Myotonic dystrophy type 2 (DM2) is a subtype of the myotonic dystrophies, caused by expansion of a tetranucleotide CCTG repeat in intron 1 of the zinc finger protein 9 (ZNF9) gene. The expansions are extremely unstable and variable, ranging from 75-11,000 CCTG repeats. This unprecedented repeat size and somatic heterogeneity make molecular diagnosis of DM2 difficult, and yield variable clinical phenotypes. To better understand the mutational origin and instability of the ZNF9 CCTG repeat, we analyzed the repeat configuration and flanking regions in 26 primate species. The 3′-end of an AluSx element, flanked by target site duplications (5′-ACTRCCAR-3′or 5′-ACTRCCARTTA-3′), followed the CCTG repeat, suggesting that the repeat was originally derived from the Alu element insertion. In addition, our results revealed lineage-specific repetitive motifs: pyrimidine (CT)-rich repeat motifs in New World monkeys, dinucleotide (TG) repeat motifs in Old World monkeys and gibbons, and dinucleotide (TG) and tetranucleotide (TCTG and/or CCTG) repeat motifs in great apes and humans. Moreover, these di- and tetra-nucleotide repeat motifs arose from the poly (A) tail of the AluSx element, and evolved into unstable CCTG repeats during primate evolution. Alu elements are known to be the source of microsatellite repeats responsible for two other repeat expansion disorders: Friedreich ataxia and spinocerebellar ataxia type 10. Taken together, these findings raise questions as to the mechanism(s) by which Alu-mediated repeats developed into the large, extremely unstable expansions common to these three disorders.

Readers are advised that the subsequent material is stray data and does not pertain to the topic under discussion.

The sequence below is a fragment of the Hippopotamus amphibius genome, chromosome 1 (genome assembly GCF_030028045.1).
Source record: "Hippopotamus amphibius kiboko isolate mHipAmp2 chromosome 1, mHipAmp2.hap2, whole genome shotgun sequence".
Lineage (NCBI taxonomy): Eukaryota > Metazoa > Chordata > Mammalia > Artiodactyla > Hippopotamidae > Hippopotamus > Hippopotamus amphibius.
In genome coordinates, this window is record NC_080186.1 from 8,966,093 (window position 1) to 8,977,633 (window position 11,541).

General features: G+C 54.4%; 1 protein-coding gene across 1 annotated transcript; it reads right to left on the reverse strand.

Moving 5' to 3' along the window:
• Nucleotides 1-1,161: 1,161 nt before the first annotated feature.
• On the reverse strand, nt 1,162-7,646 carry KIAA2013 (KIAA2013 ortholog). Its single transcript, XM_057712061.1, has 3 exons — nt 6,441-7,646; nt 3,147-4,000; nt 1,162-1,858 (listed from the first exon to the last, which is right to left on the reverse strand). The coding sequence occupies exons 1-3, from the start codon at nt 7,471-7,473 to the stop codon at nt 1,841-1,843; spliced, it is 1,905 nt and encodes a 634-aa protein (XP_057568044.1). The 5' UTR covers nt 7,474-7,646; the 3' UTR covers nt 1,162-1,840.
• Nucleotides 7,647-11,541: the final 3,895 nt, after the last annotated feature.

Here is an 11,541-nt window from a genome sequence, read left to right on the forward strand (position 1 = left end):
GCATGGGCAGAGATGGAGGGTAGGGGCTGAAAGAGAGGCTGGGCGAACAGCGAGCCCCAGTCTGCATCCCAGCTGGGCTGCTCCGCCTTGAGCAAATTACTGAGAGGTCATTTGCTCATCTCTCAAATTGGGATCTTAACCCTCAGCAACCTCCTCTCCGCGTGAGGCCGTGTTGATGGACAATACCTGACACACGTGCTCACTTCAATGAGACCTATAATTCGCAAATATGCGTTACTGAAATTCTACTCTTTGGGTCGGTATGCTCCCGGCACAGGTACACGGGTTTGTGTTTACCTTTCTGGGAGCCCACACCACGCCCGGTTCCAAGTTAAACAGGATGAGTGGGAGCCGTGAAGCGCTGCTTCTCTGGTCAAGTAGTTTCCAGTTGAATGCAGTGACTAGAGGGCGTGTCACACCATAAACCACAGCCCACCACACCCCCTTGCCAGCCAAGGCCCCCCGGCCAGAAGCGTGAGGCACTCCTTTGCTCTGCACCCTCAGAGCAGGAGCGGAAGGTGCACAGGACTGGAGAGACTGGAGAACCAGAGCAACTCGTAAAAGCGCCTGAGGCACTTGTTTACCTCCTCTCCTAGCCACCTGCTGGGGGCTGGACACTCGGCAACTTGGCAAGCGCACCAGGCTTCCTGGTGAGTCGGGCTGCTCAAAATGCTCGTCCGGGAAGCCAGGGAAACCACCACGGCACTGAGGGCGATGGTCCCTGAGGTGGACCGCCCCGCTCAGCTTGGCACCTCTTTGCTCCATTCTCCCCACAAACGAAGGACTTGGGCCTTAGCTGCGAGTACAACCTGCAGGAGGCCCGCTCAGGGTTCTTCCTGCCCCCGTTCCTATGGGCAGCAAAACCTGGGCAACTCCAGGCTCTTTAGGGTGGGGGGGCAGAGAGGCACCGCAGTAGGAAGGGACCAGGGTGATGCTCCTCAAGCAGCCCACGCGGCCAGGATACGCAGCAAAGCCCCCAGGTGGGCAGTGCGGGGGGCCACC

ASJC Scopus subject areas
- Biochemistry, Genetics and Molecular Biology(all)
- Agricultural and Biological Sciences(all)